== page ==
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A Lomonds Mist(ery) Tour
Nigel Rose
Twelve Carnethy enthusiasts gathered at Craigmead car park on Sunday morning for the Lomonds journey run. The promised sunny weather had failed to materialise but at least it was dry. We nearly got lost during the exit from the car park, which didn't bode well for the rest of the day. We started off on the path towards East Lomond, going very carefully as the path was covered in ice. Near the top of the hill we met some local runners on their way down. There was quite a lot of snow on the top, and a bitterly cold wind so we didn't stop long to look for a view.
There was plenty of snow on the path down to Falkland so there were one or two tumbles on the way down. By the time we got into the forest lower down we were beginning to warm up so stopped for a while to shed a few clothes. Our route took us past the old mill at the back of the town and down through picturesque streets to the market cross. We passed an ancient pub on the way and had to restrain one or two of our number from going in. We continued on a convoluted route through the back streets of Falkland, at one time going on a path that seemed to go through someone's garden. Further on we passed a large rock with the words "Pillars of Hercules" carved on it.
We turned at another rock with "Maspie Den" carved on it then took a small diversion to see the grand pile of Falkland House. We were now in Maspie Den, a dramatic gorge that winds its way up through the hills. There was a good path beside the burn that flowed through the gorge. At one point we came to a stone archway that looked like the entrance to a railway tunnel. I don't think anyone had believed me when I told them that we were going to do some underground hill running! Fortunately the tunnel wasn't very long although it was very dark in the middle.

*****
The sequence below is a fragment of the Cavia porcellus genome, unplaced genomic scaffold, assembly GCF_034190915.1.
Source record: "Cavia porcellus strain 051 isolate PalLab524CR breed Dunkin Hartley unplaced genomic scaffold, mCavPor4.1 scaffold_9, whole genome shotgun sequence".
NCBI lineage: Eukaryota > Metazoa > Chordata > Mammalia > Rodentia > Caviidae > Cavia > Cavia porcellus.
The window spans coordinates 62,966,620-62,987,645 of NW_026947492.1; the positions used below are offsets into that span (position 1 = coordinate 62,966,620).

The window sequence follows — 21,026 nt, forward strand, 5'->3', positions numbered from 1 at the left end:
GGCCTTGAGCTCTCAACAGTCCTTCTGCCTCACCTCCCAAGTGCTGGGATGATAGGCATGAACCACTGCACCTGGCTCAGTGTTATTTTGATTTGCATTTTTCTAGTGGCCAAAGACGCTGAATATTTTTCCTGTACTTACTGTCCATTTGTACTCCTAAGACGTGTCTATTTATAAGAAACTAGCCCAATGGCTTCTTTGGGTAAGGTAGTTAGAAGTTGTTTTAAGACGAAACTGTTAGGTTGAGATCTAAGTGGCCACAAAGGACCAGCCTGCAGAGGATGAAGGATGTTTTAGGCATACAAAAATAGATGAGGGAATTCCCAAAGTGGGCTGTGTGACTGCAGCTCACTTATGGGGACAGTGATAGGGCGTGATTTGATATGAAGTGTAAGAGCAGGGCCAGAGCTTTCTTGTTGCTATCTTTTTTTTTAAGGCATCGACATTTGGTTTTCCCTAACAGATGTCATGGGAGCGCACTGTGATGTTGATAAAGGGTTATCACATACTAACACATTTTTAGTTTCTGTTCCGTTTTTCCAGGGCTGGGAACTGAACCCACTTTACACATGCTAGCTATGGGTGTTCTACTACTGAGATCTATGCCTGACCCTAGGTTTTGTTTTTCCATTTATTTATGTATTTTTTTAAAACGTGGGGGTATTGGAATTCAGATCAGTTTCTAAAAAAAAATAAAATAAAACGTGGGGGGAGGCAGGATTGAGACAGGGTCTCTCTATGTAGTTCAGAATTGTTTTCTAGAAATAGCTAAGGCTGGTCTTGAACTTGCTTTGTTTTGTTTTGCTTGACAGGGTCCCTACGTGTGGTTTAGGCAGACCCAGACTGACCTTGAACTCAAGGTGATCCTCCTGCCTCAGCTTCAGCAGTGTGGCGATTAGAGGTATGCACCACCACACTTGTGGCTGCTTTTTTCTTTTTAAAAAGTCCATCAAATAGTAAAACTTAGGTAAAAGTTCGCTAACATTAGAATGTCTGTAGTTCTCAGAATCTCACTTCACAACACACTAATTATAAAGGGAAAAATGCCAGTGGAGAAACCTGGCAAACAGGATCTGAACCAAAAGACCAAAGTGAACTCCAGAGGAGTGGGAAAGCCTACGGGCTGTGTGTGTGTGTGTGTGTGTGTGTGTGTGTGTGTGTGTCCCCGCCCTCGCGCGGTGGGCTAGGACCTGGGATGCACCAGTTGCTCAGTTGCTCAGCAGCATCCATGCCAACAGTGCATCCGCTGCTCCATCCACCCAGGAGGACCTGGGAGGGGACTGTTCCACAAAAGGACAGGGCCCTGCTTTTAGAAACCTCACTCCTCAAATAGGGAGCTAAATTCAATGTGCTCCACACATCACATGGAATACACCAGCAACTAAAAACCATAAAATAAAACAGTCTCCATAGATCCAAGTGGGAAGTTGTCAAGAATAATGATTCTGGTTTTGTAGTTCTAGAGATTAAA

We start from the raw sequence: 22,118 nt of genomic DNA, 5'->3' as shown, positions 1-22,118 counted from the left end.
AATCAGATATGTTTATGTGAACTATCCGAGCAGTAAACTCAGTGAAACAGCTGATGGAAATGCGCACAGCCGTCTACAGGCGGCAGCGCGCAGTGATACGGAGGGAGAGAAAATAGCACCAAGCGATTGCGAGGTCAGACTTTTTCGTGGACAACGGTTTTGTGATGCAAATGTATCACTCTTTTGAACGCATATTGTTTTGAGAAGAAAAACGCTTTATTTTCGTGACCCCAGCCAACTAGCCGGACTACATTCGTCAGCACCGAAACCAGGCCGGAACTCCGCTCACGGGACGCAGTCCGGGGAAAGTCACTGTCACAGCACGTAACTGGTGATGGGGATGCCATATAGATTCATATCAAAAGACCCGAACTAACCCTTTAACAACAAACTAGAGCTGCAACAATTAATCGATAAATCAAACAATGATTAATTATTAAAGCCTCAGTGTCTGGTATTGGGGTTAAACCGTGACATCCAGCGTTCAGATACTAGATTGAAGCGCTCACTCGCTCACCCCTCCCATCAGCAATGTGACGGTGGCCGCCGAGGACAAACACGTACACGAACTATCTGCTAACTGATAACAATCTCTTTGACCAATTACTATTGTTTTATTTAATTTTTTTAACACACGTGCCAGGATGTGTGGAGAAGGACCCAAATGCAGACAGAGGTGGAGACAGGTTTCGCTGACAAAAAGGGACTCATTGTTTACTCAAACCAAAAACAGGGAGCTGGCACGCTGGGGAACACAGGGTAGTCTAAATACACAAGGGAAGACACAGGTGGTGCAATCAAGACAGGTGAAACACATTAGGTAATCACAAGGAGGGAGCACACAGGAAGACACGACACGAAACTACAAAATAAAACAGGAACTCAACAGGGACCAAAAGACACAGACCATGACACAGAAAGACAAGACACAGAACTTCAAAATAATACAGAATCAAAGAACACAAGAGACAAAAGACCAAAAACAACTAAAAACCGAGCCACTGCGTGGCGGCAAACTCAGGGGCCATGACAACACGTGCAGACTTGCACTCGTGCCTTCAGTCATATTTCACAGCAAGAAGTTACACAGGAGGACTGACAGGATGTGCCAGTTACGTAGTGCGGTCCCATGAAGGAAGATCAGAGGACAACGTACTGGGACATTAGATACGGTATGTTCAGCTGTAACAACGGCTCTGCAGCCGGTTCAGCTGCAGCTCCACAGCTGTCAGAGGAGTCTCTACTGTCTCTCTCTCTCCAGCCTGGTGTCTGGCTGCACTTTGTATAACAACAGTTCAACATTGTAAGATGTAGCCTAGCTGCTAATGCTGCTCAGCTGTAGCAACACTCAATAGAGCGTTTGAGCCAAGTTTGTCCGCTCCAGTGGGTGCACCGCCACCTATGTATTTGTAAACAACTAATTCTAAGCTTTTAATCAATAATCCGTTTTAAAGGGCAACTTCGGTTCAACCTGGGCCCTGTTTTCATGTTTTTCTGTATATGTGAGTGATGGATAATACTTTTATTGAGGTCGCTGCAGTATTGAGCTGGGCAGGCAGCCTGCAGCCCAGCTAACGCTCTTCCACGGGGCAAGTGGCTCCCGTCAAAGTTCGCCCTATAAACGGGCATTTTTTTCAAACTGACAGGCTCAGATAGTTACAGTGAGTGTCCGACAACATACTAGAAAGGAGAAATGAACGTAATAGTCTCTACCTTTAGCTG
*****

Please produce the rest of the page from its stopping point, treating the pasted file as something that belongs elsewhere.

We progressed up the Den, passing several attractive waterfalls that tumbled over large horizontal slabs of rock. At the top of the Den the path crossed under the burn in a shallow cave, with a waterfall pouring over the edge. We then took to the fields and headed for the forest on the north side of the hill. In the forest a succession of tracks and paths led us to the huge tower of the Tyndall Bruce monument. It was built like a hollow lighthouse and there was plenty of room for us all inside.
We continued by more forest paths and fields back towards Craigmead. There was quite a lot of snow underfoot and a bitter wind so just before we left the forest we stopped for a while in a sheltered clearing for a lunch break. By the time we reached the main path to West Lomond a thick mist had come down. We became well spread out on the path and soon lost touch with each other. The mist was so thick that some missed the turning for the direct path up the hill. Others did come up the short way and I was somewhere in between. I met a couple of walkers on the way up - they thought I was lost until I told them that I had lost eleven other people.
I found the front runners at the summit; they were sheltering behind the summit cairn and looking at what appeared to be a line of prayer flags attached to the cairn. It was bitterly cold in the wind and some were beginning to get chilled. I suggested that they could navigate down the hill a bit to get out of the wind but it turned out that I was the only one carrying a map. Fortunately the last two runners arrived before anyone got too cold. The mist was so thick that we had to take a compass bearing to get down from the summit.
Our next objective was the Devil's Burdens - an unusual rock formation like a line of tors along the top edge of a shallow cliff. We did find the right place but it was too misty to see much. We lost another runner on the way. While we waited, Paul ran on to see if he could find him. He reappeared out of the mist several minutes later, alone. Luckily Shane realised that no-one else was around and came back soon afterwards. Reunited, we climbed down to the foot of the slope below the Burdens but all we could see of them was a vague outline in the mist.
We followed a good sheep track along the foot of the hills and soon got out of the wind and down below the mist. It was very nice to be able to see where we were going again. We eventually got onto a good track through the forest beside Harperleas reservoir and ran round to the end of the dam. From there we could see most of our route back to the finish. The pace quickened as we crossed the dam and got onto a farm track past Little Ballo. The track was treacherous with ice in places and I took a wildly-flailing fall but luckily landed on my rucsac. Before long we were back onto the road with a short run back to Craigmead. The run seemed to be enjoyed by all and although it was only ten miles, it was more than enough to blow away the winter cobwebs.

 







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